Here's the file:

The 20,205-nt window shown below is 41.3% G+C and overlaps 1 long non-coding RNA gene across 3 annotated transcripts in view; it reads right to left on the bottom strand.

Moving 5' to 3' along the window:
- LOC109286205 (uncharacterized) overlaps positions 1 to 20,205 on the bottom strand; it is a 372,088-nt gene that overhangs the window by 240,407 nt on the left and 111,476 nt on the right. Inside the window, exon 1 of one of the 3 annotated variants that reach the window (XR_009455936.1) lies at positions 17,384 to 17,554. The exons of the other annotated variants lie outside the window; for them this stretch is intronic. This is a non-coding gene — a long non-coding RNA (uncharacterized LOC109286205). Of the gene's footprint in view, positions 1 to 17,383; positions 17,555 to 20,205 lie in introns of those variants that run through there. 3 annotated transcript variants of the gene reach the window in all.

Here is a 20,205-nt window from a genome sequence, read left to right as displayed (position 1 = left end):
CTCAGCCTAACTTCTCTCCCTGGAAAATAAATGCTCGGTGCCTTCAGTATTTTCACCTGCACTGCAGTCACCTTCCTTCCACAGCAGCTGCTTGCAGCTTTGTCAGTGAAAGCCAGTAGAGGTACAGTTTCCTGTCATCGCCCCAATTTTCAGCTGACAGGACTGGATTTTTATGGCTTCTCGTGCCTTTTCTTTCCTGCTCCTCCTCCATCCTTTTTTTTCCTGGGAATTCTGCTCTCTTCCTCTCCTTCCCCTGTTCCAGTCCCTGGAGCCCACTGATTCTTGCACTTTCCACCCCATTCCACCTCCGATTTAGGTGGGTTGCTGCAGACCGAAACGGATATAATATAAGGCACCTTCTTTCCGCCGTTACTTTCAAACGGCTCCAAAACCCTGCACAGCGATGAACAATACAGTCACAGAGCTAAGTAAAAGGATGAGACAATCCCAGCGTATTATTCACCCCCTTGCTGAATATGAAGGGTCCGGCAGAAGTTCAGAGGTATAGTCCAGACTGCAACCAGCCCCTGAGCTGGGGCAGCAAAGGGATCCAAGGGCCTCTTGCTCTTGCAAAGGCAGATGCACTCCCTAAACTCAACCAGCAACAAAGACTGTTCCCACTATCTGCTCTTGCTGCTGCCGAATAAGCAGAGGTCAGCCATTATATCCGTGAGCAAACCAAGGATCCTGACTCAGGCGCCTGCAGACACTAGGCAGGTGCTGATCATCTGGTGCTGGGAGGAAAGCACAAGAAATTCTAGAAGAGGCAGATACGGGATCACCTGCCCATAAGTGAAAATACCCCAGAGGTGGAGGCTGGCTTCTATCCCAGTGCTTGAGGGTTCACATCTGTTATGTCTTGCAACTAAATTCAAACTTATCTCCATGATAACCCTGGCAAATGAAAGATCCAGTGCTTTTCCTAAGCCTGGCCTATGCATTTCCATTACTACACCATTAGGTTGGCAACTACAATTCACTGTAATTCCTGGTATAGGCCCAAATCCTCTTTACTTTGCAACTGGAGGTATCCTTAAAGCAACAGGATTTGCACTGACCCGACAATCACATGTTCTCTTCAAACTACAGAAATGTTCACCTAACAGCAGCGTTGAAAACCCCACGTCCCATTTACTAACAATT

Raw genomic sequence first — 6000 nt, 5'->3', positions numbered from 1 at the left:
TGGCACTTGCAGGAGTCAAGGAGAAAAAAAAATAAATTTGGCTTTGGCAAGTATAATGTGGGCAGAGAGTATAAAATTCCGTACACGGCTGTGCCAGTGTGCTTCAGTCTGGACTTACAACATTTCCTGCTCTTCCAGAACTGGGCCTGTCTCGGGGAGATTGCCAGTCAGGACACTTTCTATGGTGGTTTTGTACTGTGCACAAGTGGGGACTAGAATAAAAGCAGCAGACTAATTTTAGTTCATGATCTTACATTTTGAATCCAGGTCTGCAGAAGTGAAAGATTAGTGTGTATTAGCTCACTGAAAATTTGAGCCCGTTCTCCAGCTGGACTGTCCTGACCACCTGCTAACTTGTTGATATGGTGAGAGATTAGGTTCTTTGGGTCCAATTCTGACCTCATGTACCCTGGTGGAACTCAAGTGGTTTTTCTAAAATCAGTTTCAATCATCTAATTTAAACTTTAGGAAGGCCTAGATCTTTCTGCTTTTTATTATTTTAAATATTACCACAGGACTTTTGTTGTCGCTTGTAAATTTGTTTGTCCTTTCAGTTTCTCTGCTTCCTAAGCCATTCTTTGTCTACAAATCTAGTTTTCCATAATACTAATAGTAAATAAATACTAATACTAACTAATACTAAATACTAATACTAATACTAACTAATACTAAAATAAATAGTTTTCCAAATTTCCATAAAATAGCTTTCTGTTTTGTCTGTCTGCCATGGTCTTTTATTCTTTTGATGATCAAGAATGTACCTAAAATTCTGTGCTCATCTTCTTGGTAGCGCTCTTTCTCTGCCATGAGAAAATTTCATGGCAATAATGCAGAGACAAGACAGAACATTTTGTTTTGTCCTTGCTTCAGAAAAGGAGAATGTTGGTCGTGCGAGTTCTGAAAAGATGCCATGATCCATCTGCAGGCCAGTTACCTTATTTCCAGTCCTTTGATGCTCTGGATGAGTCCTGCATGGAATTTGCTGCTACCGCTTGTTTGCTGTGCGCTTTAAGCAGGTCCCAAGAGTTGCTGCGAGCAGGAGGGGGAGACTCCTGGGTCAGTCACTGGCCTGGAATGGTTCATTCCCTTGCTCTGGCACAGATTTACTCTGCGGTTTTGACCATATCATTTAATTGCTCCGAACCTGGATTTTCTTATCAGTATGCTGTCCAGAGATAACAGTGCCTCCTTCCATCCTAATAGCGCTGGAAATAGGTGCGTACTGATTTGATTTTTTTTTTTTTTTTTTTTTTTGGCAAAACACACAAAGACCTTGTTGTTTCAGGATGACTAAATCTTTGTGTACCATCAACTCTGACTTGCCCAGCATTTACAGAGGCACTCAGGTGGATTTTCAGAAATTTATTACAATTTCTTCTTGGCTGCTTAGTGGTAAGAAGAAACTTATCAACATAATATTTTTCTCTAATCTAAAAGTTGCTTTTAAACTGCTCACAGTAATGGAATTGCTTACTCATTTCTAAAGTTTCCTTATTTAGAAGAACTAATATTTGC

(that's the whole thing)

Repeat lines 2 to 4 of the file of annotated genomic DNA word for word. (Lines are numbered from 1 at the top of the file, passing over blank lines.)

Moving 5' to 3' along the window:
- LOC109286205 (uncharacterized) overlaps positions 1 to 20,205 on the bottom strand; it is a 372,088-nt gene that overhangs the window by 240,407 nt on the left and 111,476 nt on the right. Inside the window, exon 1 of one of the 3 annotated variants that reach the window (XR_009455936.1) lies at positions 17,384 to 17,554. The exons of the other annotated variants lie outside the window; for them this stretch is intronic. This is a non-coding gene — a long non-coding RNA (uncharacterized LOC109286205). Of the gene's footprint in view, positions 1 to 17,383; positions 17,555 to 20,205 lie in introns of those variants that run through there. 3 annotated transcript variants of the gene reach the window in all.

Here is a 20,205-nt window from a genome sequence, read left to right as displayed (position 1 = left end):